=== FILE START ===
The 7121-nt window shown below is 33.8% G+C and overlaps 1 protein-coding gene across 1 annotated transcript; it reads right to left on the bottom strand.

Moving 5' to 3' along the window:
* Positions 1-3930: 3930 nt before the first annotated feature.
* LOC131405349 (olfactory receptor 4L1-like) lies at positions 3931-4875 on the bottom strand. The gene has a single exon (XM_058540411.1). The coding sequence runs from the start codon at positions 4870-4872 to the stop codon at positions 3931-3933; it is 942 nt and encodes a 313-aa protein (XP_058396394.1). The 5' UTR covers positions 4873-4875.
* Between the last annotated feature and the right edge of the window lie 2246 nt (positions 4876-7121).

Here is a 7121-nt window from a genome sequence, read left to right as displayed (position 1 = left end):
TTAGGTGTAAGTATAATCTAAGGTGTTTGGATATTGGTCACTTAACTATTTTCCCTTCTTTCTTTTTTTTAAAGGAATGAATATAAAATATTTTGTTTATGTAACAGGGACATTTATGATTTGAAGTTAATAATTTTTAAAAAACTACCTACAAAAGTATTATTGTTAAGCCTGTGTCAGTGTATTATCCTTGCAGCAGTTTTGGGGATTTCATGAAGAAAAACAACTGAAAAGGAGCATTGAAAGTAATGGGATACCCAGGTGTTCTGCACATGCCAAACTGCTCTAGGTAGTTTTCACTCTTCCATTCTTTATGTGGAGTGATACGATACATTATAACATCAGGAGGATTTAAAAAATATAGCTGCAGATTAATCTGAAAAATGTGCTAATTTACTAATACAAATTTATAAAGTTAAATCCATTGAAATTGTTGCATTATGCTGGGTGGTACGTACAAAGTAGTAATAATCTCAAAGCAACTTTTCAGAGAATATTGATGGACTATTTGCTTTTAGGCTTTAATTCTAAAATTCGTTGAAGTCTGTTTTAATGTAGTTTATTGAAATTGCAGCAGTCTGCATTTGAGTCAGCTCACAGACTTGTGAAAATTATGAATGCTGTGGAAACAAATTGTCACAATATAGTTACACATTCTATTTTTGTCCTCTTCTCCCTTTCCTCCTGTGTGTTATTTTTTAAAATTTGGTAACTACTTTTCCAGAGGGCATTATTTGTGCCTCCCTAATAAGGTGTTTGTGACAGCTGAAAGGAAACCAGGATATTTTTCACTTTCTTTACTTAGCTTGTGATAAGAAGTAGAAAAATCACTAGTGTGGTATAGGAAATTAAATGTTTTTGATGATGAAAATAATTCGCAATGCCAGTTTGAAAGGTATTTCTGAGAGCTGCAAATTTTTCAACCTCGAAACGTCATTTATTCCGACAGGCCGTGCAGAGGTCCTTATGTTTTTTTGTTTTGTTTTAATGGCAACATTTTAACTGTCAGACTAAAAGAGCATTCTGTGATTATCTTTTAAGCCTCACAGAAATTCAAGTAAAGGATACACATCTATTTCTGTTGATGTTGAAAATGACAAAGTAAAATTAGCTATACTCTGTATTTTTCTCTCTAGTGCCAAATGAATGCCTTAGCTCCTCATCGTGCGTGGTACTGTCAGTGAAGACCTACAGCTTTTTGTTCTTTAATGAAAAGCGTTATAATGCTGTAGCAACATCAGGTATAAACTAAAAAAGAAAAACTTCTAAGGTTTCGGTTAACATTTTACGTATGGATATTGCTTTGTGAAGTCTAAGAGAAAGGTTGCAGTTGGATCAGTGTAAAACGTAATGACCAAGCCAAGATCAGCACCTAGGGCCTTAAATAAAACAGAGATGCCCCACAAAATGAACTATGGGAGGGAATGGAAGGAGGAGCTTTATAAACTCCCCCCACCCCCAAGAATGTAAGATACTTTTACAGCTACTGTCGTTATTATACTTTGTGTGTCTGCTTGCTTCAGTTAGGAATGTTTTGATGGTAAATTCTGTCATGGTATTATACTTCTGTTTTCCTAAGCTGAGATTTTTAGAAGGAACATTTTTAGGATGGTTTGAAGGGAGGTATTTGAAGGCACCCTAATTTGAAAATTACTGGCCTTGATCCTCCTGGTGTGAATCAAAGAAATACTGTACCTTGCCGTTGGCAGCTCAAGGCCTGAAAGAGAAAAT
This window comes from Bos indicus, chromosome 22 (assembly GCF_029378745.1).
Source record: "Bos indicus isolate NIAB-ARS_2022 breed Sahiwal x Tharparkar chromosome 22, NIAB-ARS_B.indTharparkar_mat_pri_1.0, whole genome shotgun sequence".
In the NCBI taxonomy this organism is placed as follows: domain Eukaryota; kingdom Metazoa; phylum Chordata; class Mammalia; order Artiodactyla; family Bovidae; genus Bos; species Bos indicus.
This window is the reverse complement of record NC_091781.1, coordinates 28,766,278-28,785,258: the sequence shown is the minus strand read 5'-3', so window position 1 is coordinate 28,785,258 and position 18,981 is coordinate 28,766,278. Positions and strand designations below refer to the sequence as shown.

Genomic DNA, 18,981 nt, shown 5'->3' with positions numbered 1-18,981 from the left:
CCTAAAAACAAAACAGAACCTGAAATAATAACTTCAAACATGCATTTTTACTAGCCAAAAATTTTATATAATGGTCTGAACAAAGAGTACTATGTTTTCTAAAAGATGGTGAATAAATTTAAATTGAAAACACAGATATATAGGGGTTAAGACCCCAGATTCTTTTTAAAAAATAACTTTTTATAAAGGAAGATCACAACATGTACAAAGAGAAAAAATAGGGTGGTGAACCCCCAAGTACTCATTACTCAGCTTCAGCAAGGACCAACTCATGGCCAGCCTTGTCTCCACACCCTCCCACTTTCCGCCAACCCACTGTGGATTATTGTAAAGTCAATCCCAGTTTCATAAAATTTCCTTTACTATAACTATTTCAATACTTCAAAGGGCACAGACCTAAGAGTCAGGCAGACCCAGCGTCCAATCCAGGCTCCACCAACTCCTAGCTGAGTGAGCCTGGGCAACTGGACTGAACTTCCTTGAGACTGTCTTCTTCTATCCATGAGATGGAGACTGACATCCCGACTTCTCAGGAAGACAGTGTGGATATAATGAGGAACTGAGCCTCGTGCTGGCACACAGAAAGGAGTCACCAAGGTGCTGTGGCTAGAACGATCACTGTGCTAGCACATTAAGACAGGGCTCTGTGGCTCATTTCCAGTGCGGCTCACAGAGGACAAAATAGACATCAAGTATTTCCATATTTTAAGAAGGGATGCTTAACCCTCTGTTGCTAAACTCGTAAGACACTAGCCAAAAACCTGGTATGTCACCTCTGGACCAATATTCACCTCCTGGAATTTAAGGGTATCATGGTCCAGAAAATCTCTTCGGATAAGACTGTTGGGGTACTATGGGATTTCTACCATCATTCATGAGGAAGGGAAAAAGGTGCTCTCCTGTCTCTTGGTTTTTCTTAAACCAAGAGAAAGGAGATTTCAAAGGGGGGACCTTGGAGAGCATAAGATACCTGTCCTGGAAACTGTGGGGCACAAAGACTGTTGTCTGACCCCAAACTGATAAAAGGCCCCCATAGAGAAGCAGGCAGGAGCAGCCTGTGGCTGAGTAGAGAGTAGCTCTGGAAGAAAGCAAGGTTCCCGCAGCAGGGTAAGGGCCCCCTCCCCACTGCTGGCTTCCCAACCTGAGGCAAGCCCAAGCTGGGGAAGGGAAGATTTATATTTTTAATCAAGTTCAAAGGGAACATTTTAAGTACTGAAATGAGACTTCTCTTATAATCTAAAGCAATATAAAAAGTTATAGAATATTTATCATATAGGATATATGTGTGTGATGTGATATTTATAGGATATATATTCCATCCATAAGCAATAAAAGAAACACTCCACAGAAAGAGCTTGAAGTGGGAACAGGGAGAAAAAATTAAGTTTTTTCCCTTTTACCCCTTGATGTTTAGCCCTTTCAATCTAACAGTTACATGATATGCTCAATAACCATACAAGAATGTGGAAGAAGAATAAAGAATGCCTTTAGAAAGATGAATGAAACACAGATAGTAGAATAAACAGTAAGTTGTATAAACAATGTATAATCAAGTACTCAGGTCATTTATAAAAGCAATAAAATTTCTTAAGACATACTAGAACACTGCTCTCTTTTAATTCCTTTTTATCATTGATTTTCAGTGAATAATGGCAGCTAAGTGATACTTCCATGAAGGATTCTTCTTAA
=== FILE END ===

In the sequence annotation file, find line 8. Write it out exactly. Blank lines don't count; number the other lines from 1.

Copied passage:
This window comes from Bos indicus, chromosome 22 (assembly GCF_029378745.1).